1948 - 2009
The Sicilian artist Giovanni Bosco spent all of his life in the town of Castellammare del Golfo, between Palermo and Trapani, between the mountains and the sea. In times past, the locals were mostly fishermen or priests – two professions united by grinding poverty. Giovanni’s family was not part of the local fishing industry; he spent his early years herding sheep with his father, who died while Giovanni was still a child.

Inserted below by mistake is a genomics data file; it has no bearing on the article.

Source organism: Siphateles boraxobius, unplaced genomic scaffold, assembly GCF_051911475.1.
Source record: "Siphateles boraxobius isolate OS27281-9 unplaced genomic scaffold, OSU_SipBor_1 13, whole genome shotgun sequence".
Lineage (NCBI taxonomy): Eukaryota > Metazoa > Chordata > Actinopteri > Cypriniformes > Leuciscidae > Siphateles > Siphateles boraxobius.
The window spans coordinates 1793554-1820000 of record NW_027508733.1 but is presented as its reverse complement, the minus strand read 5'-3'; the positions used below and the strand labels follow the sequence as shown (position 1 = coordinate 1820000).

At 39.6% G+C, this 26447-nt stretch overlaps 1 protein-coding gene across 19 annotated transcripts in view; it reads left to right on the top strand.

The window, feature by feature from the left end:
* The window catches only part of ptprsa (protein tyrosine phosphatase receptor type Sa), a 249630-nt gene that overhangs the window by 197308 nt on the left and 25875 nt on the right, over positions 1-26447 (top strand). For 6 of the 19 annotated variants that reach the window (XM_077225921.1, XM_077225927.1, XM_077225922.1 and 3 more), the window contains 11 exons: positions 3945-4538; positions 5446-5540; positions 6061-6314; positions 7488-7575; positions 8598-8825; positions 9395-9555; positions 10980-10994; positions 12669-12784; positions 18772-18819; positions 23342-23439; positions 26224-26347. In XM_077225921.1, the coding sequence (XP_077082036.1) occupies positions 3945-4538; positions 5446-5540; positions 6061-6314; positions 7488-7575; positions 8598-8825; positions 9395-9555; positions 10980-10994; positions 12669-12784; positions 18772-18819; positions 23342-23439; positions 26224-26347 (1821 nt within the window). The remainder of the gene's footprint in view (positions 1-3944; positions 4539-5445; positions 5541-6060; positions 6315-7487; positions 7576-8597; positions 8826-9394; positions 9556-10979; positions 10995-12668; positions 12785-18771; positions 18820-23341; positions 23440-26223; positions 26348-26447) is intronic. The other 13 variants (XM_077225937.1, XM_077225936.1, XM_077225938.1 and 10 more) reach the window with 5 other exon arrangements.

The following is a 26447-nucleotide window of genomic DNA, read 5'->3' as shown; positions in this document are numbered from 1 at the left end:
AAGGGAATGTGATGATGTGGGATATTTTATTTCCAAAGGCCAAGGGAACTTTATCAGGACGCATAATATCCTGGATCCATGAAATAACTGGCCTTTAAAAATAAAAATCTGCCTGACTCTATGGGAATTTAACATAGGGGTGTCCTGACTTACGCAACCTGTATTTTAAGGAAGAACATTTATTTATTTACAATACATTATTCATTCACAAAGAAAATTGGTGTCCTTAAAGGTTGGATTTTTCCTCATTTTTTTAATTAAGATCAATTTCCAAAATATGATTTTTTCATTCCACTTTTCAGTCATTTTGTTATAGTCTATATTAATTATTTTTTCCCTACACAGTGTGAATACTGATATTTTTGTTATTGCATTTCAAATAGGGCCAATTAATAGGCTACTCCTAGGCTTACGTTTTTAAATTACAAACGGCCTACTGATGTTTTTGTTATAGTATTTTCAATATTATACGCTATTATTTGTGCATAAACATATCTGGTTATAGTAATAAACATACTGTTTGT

Giovanni’s mother was only eighteen when he was born in 1948, but his father’s death left her a widow for the second time. Giovanni had only rudimentary schooling. Life in Sicily was bleak in the days before judges such as Giovanni Falcone and Paolo Borsellino launched their anti-Mafia crusades, and Giovanni found it hard to cope with his demanding work as a shepherd. He lost his herd and began taking on casual work as a labourer in a marble quarry, but was then sentenced for stealing livestock, although details of the crime are unclear. He spent two years in prison in Trapani, where he was subjected to harsh treatment. While in prison in 1976, he learned that two of his younger brothers had also become involved in petty crime and had been murdered by the Mafia for poaching on their turf. The death of his brothers tipped Giovanni over the edge into psychosis and he seems to have been prescribed electro-convulsive therapy. It may have been at the psychiatric hospital that he first saw people engaged in producing art. The memory stuck with him and he began compulsively writing on whatever came to hand, such as cardboard boxes and pizza cartons. He continued this work on his release, despite living alone in grinding poverty. He was often teased by the local children, although his neighbours looked out for him. He spent his days smoking and singing the traditional Neapolitan songs popularised by Mario Merola, filling entire notebooks with drawings and covering the walls of the old houses in the neighbourhood with striking frescos of hearts, robots, elastic figures, and knife blades. His repertoire of images offered an astonishingly rich, coherent, and utterly individual vocabulary to anyone passing by. Having lost his job as a shepherd, he now referred to himself in his compositions as “Dottore di tutto”. A local artist eventually spotted his talent and encouraged him, but only once his work came to the attention of the wider world was he acknowledged as a significant figure in the history of Art Brut. The key development came in 2007, when he came to the general attention of the art world. He no longer needed to argue that his “scribbles” could be of value once framed: people came to buy them as they were. His financial situation began to improve, and his admirers began to look forward to a brighter future for him. Sadly, Giovanni was diagnosed with terminal cancer aged barely sixty. An international conference and exhibition were held in Castellammare del Golfo in early 2009, but by then Giovanni was too ill to participate. He died in 2009, too soon to enjoy the full extent of the appreciation he now enjoys among admirers of Art Brut.